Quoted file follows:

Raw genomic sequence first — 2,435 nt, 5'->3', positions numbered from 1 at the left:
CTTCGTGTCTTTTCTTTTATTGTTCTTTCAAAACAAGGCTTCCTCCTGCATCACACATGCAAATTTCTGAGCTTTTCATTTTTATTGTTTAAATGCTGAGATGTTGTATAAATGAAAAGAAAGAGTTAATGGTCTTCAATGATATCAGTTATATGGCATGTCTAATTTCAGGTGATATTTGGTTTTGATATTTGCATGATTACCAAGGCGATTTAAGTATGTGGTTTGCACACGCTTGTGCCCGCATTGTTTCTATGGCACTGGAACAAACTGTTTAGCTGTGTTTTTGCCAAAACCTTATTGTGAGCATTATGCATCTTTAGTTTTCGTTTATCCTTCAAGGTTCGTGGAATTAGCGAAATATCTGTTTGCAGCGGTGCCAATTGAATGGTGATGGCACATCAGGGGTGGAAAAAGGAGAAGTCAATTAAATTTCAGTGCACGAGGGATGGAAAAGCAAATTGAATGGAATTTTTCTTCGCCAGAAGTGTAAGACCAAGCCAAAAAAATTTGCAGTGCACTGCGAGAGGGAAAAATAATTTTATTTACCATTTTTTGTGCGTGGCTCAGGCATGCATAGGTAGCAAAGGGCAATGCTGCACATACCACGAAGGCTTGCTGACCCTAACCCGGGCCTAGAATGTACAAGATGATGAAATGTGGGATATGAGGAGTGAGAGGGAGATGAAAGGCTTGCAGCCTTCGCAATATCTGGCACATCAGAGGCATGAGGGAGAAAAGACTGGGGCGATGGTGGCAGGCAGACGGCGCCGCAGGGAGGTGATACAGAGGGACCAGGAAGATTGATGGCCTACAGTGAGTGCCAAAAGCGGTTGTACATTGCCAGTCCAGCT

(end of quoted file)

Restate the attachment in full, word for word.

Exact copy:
Raw genomic sequence first — 2,435 nt, 5'->3', positions numbered from 1 at the left:
CTTCGTGTCTTTTCTTTTATTGTTCTTTCAAAACAAGGCTTCCTCCTGCATCACACATGCAAATTTCTGAGCTTTTCATTTTTATTGTTTAAATGCTGAGATGTTGTATAAATGAAAAGAAAGAGTTAATGGTCTTCAATGATATCAGTTATATGGCATGTCTAATTTCAGGTGATATTTGGTTTTGATATTTGCATGATTACCAAGGCGATTTAAGTATGTGGTTTGCACACGCTTGTGCCCGCATTGTTTCTATGGCACTGGAACAAACTGTTTAGCTGTGTTTTTGCCAAAACCTTATTGTGAGCATTATGCATCTTTAGTTTTCGTTTATCCTTCAAGGTTCGTGGAATTAGCGAAATATCTGTTTGCAGCGGTGCCAATTGAATGGTGATGGCACATCAGGGGTGGAAAAAGGAGAAGTCAATTAAATTTCAGTGCACGAGGGATGGAAAAGCAAATTGAATGGAATTTTTCTTCGCCAGAAGTGTAAGACCAAGCCAAAAAAATTTGCAGTGCACTGCGAGAGGGAAAAATAATTTTATTTACCATTTTTTGTGCGTGGCTCAGGCATGCATAGGTAGCAAAGGGCAATGCTGCACATACCACGAAGGCTTGCTGACCCTAACCCGGGCCTAGAATGTACAAGATGATGAAATGTGGGATATGAGGAGTGAGAGGGAGATGAAAGGCTTGCAGCCTTCGCAATATCTGGCACATCAGAGGCATGAGGGAGAAAAGACTGGGGCGATGGTGGCAGGCAGACGGCGCCGCAGGGAGGTGATACAGAGGGACCAGGAAGATTGATGGCCTACAGTGAGTGCCAAAAGCGGTTGTACATTGCCAGTCCAGCT